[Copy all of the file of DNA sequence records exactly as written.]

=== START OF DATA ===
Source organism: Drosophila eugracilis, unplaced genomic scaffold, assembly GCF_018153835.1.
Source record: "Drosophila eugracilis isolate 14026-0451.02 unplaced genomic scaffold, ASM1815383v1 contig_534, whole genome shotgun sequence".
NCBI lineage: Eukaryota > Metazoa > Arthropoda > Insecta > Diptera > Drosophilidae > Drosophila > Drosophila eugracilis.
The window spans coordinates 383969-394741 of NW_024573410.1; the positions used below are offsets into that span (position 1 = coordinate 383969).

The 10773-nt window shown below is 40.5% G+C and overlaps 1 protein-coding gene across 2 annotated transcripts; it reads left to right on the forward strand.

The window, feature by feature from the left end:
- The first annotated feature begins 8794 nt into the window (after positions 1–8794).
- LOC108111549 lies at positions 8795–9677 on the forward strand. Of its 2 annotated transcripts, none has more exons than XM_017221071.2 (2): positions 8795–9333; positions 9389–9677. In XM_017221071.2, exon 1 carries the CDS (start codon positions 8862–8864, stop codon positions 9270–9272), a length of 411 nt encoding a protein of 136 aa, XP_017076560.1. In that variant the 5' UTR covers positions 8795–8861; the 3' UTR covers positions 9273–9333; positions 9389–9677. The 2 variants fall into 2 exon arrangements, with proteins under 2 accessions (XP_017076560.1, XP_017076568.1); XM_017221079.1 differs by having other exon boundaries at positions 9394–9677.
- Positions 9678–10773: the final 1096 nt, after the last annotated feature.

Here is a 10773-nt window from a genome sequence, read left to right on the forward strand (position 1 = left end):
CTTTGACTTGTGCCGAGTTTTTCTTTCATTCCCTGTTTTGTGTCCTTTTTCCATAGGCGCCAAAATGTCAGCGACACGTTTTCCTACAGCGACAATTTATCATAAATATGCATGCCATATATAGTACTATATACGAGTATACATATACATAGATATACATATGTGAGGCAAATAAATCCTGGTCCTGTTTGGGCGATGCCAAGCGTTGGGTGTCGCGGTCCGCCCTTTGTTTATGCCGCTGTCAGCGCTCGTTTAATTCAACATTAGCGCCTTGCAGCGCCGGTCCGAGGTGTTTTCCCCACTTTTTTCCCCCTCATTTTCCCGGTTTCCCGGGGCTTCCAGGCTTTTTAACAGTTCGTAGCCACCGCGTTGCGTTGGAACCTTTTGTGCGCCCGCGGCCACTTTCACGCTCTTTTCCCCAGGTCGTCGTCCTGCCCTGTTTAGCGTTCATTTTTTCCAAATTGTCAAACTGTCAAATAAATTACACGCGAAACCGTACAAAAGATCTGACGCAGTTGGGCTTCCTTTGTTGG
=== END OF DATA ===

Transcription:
Source organism: Drosophila eugracilis, unplaced genomic scaffold, assembly GCF_018153835.1.
Source record: "Drosophila eugracilis isolate 14026-0451.02 unplaced genomic scaffold, ASM1815383v1 contig_534, whole genome shotgun sequence".
NCBI lineage: Eukaryota > Metazoa > Arthropoda > Insecta > Diptera > Drosophilidae > Drosophila > Drosophila eugracilis.
The window spans coordinates 383969-394741 of NW_024573410.1; the positions used below are offsets into that span (position 1 = coordinate 383969).

The 10773-nt window shown below is 40.5% G+C and overlaps 1 protein-coding gene across 2 annotated transcripts; it reads left to right on the forward strand.

The window, feature by feature from the left end:
- The first annotated feature begins 8794 nt into the window (after positions 1–8794).
- LOC108111549 lies at positions 8795–9677 on the forward strand. Of its 2 annotated transcripts, none has more exons than XM_017221071.2 (2): positions 8795–9333; positions 9389–9677. In XM_017221071.2, exon 1 carries the CDS (start codon positions 8862–8864, stop codon positions 9270–9272), a length of 411 nt encoding a protein of 136 aa, XP_017076560.1. In that variant the 5' UTR covers positions 8795–8861; the 3' UTR covers positions 9273–9333; positions 9389–9677. The 2 variants fall into 2 exon arrangements, with proteins under 2 accessions (XP_017076560.1, XP_017076568.1); XM_017221079.1 differs by having other exon boundaries at positions 9394–9677.
- Positions 9678–10773: the final 1096 nt, after the last annotated feature.

Here is a 10773-nt window from a genome sequence, read left to right on the forward strand (position 1 = left end):
CTTTGACTTGTGCCGAGTTTTTCTTTCATTCCCTGTTTTGTGTCCTTTTTCCATAGGCGCCAAAATGTCAGCGACACGTTTTCCTACAGCGACAATTTATCATAAATATGCATGCCATATATAGTACTATATACGAGTATACATATACATAGATATACATATGTGAGGCAAATAAATCCTGGTCCTGTTTGGGCGATGCCAAGCGTTGGGTGTCGCGGTCCGCCCTTTGTTTATGCCGCTGTCAGCGCTCGTTTAATTCAACATTAGCGCCTTGCAGCGCCGGTCCGAGGTGTTTTCCCCACTTTTTTCCCCCTCATTTTCCCGGTTTCCCGGGGCTTCCAGGCTTTTTAACAGTTCGTAGCCACCGCGTTGCGTTGGAACCTTTTGTGCGCCCGCGGCCACTTTCACGCTCTTTTCCCCAGGTCGTCGTCCTGCCCTGTTTAGCGTTCATTTTTTCCAAATTGTCAAACTGTCAAATAAATTACACGCGAAACCGTACAAAAGATCTGACGCAGTTGGGCTTCCTTTGTTGG